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Electric transformation


DAMBAR K SHRESTHA in DOLAKHA


PICS: DAMBAR K SHRESTHA
BEFORE AND AFTER: By the banks of the Tama Kosi, Kirne today wears more propserous look than it did before the project started 15 years ago.
Fifteen years ago, the village of Kirne in Dolakha was as far down the development ladder as you could get in Nepal. There were no roads or health posts, the child mortality rate was double the national average, villagers lived in total darkness.

Today, Kirne is surrounded by lush irrigated paddy terraces, its twinkling CFL lights can be seen from right up the valley. There is no load-shedding, there is cable television, internet and the village has the district's best school and a hospital that even the poorest can afford.

Looking at Kirne's success story, there seems to be no reason why it can't be replicated nationwide. This tiny village has also shown us what works: investment in hydropower infrastructure to create jobs through public-private partnership and ploughing back some of the profits for community development.

"Our world changed completely with the road and electricity," says Narayandhoj Khadka, the former chairman of Sahare VDC, "our boys and girls became literate, our incomes jumped."

All this has been made possible because local community development was integrated into the design of the $140.2 million Khimti hydropower project which started selling 60MW of electricity to the national grid nearly ten years ago. The project has now become a model for future private investors in hydropower in Nepal. Khimti is the largest private hydropower project in the country and is run by Himal Power Ltd and owned by Nowray SN Power, Butwal Power Company, BKK, Alstom and GE Energy.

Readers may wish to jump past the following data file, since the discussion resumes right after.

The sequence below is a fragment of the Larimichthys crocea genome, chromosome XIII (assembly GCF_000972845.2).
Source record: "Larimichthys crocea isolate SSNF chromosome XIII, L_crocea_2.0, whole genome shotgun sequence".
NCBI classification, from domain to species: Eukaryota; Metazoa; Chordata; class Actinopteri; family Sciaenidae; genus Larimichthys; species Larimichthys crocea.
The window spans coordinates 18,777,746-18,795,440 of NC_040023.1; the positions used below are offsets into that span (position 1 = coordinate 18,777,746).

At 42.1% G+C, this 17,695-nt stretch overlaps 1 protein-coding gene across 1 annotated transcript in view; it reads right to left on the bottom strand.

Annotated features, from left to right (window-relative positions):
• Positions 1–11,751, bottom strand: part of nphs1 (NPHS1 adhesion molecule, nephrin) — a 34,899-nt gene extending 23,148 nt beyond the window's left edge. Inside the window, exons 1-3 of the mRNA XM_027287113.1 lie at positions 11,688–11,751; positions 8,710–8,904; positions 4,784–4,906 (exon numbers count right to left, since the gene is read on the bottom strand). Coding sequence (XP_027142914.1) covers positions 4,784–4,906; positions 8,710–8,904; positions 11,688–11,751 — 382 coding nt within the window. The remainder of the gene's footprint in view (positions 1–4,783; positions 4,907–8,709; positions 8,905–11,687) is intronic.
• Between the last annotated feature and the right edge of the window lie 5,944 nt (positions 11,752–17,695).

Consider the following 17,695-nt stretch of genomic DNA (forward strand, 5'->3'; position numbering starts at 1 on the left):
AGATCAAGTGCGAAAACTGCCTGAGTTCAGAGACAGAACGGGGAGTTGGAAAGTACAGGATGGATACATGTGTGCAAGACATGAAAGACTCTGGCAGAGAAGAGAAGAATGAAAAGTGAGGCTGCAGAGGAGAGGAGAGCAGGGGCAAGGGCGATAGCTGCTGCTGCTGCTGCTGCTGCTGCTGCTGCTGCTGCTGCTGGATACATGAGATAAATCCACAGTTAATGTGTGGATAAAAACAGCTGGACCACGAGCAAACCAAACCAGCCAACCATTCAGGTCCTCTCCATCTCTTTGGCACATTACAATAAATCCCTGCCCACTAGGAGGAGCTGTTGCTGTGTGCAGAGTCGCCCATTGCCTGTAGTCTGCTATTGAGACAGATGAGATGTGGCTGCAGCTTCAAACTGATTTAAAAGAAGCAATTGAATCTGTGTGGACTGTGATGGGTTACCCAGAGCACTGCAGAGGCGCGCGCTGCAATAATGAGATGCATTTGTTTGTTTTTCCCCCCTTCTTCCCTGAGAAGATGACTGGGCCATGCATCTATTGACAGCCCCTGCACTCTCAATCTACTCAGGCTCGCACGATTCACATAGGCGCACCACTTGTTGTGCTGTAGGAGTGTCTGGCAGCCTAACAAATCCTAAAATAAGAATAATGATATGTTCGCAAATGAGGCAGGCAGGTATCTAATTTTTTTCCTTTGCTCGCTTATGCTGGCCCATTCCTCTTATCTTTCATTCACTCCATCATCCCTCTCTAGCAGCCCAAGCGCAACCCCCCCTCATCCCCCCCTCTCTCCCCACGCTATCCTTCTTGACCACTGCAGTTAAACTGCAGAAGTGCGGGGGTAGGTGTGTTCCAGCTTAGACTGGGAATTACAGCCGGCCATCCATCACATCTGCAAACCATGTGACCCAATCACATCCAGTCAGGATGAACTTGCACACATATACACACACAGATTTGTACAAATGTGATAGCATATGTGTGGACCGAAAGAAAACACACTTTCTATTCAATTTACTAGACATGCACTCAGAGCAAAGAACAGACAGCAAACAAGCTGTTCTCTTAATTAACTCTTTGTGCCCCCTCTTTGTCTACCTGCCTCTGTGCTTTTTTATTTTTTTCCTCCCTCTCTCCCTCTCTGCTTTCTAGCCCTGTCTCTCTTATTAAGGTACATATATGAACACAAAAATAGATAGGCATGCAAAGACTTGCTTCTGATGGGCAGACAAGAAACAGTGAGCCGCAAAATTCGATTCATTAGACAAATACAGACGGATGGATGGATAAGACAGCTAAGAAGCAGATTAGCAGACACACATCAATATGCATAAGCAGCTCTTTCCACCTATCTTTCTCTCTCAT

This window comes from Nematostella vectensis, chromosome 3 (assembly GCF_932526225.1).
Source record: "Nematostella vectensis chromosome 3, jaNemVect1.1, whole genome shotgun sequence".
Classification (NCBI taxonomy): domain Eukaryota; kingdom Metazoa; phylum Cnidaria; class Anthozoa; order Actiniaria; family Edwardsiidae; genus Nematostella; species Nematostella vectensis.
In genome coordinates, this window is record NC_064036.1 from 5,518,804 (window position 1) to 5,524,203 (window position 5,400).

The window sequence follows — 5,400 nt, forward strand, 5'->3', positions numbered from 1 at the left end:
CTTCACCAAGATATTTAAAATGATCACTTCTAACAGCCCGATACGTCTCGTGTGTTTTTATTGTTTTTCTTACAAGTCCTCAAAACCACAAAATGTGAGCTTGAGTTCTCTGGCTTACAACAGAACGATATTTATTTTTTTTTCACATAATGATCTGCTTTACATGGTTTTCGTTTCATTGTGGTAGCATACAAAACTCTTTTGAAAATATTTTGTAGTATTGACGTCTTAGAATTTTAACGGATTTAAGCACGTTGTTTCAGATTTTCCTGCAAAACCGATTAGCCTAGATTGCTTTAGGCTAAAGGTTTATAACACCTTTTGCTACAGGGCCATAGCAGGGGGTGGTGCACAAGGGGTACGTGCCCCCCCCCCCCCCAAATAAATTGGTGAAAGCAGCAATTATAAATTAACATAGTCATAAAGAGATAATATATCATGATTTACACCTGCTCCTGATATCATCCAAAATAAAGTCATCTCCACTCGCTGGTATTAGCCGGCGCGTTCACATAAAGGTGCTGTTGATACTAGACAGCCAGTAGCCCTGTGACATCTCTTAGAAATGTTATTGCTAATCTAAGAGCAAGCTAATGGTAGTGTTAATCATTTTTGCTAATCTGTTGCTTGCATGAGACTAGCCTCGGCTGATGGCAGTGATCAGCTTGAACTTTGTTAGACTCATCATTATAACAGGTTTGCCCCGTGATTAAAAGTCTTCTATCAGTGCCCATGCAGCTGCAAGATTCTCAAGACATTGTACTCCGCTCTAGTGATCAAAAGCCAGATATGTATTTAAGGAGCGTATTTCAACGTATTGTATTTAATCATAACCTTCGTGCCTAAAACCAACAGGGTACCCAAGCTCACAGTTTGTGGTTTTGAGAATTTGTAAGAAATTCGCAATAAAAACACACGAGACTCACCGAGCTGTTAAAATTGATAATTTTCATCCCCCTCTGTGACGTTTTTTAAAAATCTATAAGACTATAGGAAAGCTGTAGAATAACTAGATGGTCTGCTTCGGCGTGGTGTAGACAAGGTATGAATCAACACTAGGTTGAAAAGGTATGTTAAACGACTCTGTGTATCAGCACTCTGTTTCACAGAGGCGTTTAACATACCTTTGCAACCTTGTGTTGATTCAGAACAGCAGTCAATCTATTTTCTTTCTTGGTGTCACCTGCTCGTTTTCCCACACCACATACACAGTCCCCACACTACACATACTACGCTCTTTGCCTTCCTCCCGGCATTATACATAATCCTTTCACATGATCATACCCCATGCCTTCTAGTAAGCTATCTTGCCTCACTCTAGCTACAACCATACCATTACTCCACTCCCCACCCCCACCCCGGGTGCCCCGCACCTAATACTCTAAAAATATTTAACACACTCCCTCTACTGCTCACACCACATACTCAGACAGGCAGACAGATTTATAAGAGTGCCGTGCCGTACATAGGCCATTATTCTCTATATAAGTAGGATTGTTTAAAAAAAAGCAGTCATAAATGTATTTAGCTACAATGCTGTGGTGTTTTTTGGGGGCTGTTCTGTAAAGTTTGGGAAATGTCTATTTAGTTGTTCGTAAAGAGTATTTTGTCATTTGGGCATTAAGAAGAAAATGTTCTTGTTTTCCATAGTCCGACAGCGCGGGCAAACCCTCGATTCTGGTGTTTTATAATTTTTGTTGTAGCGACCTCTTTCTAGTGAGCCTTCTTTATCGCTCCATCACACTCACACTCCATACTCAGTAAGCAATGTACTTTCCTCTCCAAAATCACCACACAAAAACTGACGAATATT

Over the past ten years, Himal Power has invested nearly $10 million in local community development which includes a local electricity cooperative, the first of its kind in Nepal. Two mini-hydro plants generate one megawatt of electricity for about 8,000 households in the valley. Income from the sale of power is used by the cooperative for community development.

The uninterrupted power supply has set off a cascade of downstream industries, generating jobs. Five hundred local dairy farmers have set up a milk chilling plant with 3,000 litre capacity, others have put up poultry farms, bakeries powered by electric ovens, and even a furniture factory.

One of the most dramatic changes has been in the irrigation of formerly rain-fed farms along the Khimti and Tama Kosi valleys. This has made the region of Dolakaha and Ramechhap not just self-sufficient but also able to grow surplus food.

In Sahare, for instance, 105 households have benefited from a two km irrigation canal from a nearby stream. Farmer Keshab Bahadur KC says 60 per cent of the land in Gagantar used to lie fallow in the dry season. "Fields that used to be suitable only for maize and millet now have two rice crops a year," says KC.

Tom Solberg is the Norwegian manager of Himal Power and says: "Our cooperative model is an example of how a hydropower investor can work for local development." Himal Power says it hopes to adopt the same model when its partners develop the Tamakosi 2 and 3 projects upstream.

Previous Company of the month:
November 2007
December 2007
January 2008
February 2008
March 2008
April 2008
May 2008
July 2008
April 2009
May 2009
June 2009
July 2009

READ ALSO:
The power of a good example - FROM ISSUE #464 (07 AUG 2009 - 20 AUG 2009)



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